Do Nurses Have an Rx for Our Ailing Economy?
They became a Chicago media sensation after they streamed into Chicago’s Daley Plaza on the morning of May 18, wearing the now familiar National Nurses United (NNU) red scrubs. Many of them had the green caps and masks you've seen in nearly every Robin Hood movie ever made. The NNU is the largest union of nurses in the USA and one of the more progressive unions in the AFL-CIO. In addition to improving working conditions for nurses, the NNU has taken on the role of trying to nurse our sick economy back to health.
Near the Picasso sculpture in Daley Plaza, the NNU had a stage with a large banner of a smiling nurse in a Robin Hood outfit. Next to her was another banner of Sherwood Forest itself which served as the backdrop to the speeches, skits and music. The nurses put on quite a show, all in support of taxing Wall Street.
Before the rally officially began, hundreds of nurses arranged themselves in formation and practiced dance moves to their rally song "Taxing Wall Street". In good Woody Guthrie tradition they based their sly subversive lyrics on a popular tune, in this case, "Dancing in the Streets".
“There’ll be teachers teachin’ and nurses healin’
When we’re taxin’ Wall Street!
This an invitation to every nation,
A chance to make ends meet,
When we’re taxin’ Wall Street”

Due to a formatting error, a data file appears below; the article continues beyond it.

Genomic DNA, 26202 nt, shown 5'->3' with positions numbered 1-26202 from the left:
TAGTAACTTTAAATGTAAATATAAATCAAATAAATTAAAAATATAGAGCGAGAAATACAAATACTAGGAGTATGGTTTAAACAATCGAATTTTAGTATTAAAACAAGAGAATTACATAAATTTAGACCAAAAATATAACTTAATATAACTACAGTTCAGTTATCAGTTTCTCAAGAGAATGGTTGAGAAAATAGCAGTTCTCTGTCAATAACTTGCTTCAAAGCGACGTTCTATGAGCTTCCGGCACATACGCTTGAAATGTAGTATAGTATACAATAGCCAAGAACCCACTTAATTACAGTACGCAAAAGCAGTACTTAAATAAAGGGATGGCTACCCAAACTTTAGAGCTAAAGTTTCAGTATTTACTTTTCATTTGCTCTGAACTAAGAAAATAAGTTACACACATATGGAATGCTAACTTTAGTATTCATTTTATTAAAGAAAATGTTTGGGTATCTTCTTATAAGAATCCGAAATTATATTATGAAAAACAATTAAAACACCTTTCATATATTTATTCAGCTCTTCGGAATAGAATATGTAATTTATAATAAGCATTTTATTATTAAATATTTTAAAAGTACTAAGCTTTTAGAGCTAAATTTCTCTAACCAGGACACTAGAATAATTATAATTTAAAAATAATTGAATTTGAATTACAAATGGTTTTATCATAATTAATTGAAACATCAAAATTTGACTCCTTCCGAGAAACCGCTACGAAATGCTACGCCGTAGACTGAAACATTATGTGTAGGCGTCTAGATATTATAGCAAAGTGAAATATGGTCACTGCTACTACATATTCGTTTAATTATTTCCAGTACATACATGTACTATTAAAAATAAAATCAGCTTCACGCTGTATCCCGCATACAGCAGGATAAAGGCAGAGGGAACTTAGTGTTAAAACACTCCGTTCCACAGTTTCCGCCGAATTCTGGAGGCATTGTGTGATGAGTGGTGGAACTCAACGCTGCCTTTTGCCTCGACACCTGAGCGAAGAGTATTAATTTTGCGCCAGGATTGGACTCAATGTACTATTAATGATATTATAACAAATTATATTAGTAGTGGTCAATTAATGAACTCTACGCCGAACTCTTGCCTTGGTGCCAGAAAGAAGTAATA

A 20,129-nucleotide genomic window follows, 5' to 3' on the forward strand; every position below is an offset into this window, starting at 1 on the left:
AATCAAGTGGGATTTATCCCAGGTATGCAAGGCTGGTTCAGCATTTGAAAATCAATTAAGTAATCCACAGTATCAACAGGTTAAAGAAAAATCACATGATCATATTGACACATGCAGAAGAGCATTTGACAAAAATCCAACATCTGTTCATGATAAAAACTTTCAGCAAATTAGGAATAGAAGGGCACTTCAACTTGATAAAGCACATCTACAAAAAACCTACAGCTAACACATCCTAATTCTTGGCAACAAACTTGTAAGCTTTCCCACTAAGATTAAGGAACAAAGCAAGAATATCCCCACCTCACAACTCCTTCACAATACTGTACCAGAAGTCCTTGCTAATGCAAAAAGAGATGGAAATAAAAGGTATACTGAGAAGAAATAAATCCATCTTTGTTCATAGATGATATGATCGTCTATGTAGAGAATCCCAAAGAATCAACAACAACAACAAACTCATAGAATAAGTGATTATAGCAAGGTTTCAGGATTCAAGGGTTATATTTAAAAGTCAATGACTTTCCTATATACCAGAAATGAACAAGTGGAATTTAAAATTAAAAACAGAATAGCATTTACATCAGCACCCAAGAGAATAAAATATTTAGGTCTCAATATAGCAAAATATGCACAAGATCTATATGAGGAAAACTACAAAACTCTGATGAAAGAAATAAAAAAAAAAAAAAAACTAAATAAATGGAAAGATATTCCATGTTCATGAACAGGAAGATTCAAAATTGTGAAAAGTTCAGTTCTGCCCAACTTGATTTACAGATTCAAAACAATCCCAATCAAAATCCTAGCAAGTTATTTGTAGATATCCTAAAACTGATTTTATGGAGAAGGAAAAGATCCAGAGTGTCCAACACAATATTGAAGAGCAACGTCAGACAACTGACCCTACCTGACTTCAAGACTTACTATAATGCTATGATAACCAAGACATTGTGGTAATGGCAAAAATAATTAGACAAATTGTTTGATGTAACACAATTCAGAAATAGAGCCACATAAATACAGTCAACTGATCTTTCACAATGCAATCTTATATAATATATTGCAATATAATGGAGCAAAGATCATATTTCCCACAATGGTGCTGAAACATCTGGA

As befits a nurses' event it was tightly organized and scheduled. The entire theme of the rally was to press for a financial transactions tax (FTT) on Wall Street to help fund an economic recovery for America's hard pressed working class. NNU Co-President Deborah Burger explained,"We need the money to make sure that people can take care of themselves; so they can afford an education, make sure they have a decent place to live and can get Social Security."
Often called a "Robin Hood Tax," the nurses’ proposed FTT would place a 0.5% tax on transactions like stocks, bonds, foreign currency bets and derivatives. It would exempt common transactions performed by working people like 401k's, mutual funds, home mortgages, ATM withdrawals and the like. Over 40 countries around the world have such a tax and we even had something similar in the USA from 1914 until 1966.
Critics complain that a Robin Hood Tax would hurt the economy by discouraging needed investment. But much of the activity on Wall Street is pure speculation. It is Las Vegas-style casino gambling on currency fluctuations and exotic often toxic securities that do not produce needed goods and services.
Economist Dean Baker believes a Robin Hood Tax could discourage that kind of hi-stakes nonproductive gambling, the likes of which wrecked the world economy in 2008. This diversion of private investment into more actual production combined with the public revenue generated by the Robin Hood Tax could be a substantial boost for the working class economy, which is still mired in unemployment and declining wages.
According to NNU member Martha Kuhl, just the Robin Hood Tax alone could generate, “... as much as $350 billion—money that could be used for public services, health care, education, libraries and all other public programs.”
But why are nurses leading this fight? Traditionally, nurses have often been portrayed as quiet obedient helpmeets of physicians and medical authorities, gliding through hospital corridors in overly elaborate starched white uniforms.